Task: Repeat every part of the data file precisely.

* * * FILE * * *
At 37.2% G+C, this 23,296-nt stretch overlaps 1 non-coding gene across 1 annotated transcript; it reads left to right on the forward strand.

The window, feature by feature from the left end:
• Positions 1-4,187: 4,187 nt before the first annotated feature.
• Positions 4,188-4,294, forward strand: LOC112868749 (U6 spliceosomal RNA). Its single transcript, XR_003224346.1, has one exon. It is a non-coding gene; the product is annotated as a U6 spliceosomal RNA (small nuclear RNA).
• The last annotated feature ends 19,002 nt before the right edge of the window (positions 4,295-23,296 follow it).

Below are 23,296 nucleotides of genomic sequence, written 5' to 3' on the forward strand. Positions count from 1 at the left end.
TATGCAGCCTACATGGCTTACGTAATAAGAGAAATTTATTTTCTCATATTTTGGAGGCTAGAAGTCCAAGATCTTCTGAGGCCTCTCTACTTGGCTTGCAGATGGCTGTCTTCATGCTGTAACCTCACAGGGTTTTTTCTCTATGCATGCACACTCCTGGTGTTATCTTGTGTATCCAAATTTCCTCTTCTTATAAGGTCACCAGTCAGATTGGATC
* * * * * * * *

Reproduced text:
At 37.2% G+C, this 23,296-nt stretch overlaps 1 non-coding gene across 1 annotated transcript; it reads left to right on the forward strand.

The window, feature by feature from the left end:
• Positions 1-4,187: 4,187 nt before the first annotated feature.
• Positions 4,188-4,294, forward strand: LOC112868749 (U6 spliceosomal RNA). Its single transcript, XR_003224346.1, has one exon. It is a non-coding gene; the product is annotated as a U6 spliceosomal RNA (small nuclear RNA).
• The last annotated feature ends 19,002 nt before the right edge of the window (positions 4,295-23,296 follow it).

Below are 23,296 nucleotides of genomic sequence, written 5' to 3' on the forward strand. Positions count from 1 at the left end.
TATGCAGCCTACATGGCTTACGTAATAAGAGAAATTTATTTTCTCATATTTTGGAGGCTAGAAGTCCAAGATCTTCTGAGGCCTCTCTACTTGGCTTGCAGATGGCTGTCTTCATGCTGTAACCTCACAGGGTTTTTTCTCTATGCATGCACACTCCTGGTGTTATCTTGTGTATCCAAATTTCCTCTTCTTATAAGGTCACCAGTCAGATTGGATC